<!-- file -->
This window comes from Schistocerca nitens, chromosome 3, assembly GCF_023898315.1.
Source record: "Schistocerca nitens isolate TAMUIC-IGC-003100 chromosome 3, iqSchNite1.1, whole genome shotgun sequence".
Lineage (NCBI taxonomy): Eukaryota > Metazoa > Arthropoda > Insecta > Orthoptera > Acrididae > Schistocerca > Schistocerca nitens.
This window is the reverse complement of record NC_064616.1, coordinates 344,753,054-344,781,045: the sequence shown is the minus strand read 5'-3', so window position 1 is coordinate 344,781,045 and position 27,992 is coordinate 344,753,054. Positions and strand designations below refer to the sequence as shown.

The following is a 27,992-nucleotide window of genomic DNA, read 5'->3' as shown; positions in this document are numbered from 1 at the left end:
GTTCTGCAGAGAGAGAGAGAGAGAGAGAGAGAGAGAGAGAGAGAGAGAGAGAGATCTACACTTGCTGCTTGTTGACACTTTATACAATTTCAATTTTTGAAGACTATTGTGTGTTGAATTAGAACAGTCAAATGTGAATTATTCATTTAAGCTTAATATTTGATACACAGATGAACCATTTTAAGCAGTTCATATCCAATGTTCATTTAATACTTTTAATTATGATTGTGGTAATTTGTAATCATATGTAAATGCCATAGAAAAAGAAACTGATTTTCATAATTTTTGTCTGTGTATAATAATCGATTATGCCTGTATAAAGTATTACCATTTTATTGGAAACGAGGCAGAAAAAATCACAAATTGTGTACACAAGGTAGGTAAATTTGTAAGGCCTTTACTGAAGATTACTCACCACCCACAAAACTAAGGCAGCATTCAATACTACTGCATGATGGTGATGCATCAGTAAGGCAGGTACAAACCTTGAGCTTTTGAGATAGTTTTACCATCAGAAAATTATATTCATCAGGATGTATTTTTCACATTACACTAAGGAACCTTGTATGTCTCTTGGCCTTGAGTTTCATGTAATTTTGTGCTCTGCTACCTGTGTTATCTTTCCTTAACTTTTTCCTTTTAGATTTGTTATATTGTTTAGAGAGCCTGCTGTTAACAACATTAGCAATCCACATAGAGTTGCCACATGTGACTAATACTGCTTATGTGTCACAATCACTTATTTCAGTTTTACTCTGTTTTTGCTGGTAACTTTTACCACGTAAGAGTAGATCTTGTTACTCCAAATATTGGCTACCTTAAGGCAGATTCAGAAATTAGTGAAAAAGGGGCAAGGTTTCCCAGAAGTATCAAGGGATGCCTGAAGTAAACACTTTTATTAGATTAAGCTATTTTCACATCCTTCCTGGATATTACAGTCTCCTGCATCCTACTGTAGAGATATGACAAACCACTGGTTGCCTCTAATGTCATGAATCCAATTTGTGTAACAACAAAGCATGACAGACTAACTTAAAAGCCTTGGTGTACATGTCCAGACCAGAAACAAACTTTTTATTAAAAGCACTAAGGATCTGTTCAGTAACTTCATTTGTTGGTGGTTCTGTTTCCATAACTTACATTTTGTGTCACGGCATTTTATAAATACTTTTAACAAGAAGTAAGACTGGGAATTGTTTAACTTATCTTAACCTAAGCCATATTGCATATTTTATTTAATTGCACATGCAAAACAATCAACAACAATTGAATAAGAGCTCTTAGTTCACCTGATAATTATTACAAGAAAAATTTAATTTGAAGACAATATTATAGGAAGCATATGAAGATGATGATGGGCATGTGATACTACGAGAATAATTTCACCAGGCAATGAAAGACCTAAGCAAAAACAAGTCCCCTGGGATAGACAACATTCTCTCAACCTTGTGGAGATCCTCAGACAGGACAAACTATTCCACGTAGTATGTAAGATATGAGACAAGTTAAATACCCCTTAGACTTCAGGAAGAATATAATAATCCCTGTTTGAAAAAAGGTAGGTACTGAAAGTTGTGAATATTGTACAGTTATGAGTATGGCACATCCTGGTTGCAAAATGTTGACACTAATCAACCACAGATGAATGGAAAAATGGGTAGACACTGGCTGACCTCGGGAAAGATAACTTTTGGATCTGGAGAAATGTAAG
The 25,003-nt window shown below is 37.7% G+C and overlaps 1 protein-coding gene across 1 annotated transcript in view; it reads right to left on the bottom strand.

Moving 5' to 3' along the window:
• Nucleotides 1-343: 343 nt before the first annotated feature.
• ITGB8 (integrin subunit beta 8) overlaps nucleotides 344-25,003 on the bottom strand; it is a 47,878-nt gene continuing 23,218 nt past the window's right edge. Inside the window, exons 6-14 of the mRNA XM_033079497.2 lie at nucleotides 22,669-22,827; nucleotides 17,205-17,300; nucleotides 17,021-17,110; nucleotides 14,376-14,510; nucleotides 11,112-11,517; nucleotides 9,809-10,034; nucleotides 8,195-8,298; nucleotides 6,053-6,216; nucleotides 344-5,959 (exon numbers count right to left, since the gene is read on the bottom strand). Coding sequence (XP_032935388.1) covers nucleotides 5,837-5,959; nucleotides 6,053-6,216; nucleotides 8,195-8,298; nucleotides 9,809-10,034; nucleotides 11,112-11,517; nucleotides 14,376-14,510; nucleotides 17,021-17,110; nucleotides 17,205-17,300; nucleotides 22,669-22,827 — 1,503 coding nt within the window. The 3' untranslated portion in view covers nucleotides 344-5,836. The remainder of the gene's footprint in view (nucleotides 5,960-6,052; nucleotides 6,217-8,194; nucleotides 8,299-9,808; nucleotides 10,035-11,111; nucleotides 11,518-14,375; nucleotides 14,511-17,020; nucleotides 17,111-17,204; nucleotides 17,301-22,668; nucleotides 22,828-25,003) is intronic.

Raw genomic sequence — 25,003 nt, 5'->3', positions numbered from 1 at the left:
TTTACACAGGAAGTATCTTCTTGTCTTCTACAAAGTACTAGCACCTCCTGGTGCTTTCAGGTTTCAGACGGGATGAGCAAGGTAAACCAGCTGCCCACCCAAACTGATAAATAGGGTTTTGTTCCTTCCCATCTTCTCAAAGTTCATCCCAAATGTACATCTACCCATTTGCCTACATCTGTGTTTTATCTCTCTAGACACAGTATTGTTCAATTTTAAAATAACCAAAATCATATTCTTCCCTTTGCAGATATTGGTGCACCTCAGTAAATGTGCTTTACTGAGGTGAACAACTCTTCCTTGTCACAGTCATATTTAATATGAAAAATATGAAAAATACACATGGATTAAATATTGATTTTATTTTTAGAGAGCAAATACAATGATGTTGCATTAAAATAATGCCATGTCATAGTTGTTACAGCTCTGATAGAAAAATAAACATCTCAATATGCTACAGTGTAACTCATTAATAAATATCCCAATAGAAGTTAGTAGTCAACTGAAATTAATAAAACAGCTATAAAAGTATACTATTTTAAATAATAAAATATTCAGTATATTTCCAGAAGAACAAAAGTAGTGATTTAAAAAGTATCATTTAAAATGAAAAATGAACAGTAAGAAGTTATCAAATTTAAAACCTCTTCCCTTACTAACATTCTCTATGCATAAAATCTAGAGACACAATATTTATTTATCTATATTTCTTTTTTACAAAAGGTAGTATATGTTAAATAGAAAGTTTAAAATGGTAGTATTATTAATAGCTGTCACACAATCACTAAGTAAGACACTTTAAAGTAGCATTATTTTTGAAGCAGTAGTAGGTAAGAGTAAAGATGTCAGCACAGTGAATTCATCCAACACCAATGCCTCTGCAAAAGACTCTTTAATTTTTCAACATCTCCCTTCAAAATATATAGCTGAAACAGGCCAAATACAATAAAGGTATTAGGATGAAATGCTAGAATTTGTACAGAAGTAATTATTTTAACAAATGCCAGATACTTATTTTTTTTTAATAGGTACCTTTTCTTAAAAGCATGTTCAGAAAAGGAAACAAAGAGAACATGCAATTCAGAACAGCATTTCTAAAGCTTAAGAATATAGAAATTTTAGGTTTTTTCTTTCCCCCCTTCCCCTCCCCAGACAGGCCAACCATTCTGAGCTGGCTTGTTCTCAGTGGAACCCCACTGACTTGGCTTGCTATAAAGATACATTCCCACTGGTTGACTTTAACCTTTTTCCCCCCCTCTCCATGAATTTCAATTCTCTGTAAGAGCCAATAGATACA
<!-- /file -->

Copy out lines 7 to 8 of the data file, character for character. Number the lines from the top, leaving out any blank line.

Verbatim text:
The 25,003-nt window shown below is 37.7% G+C and overlaps 1 protein-coding gene across 1 annotated transcript in view; it reads right to left on the bottom strand.

Moving 5' to 3' along the window: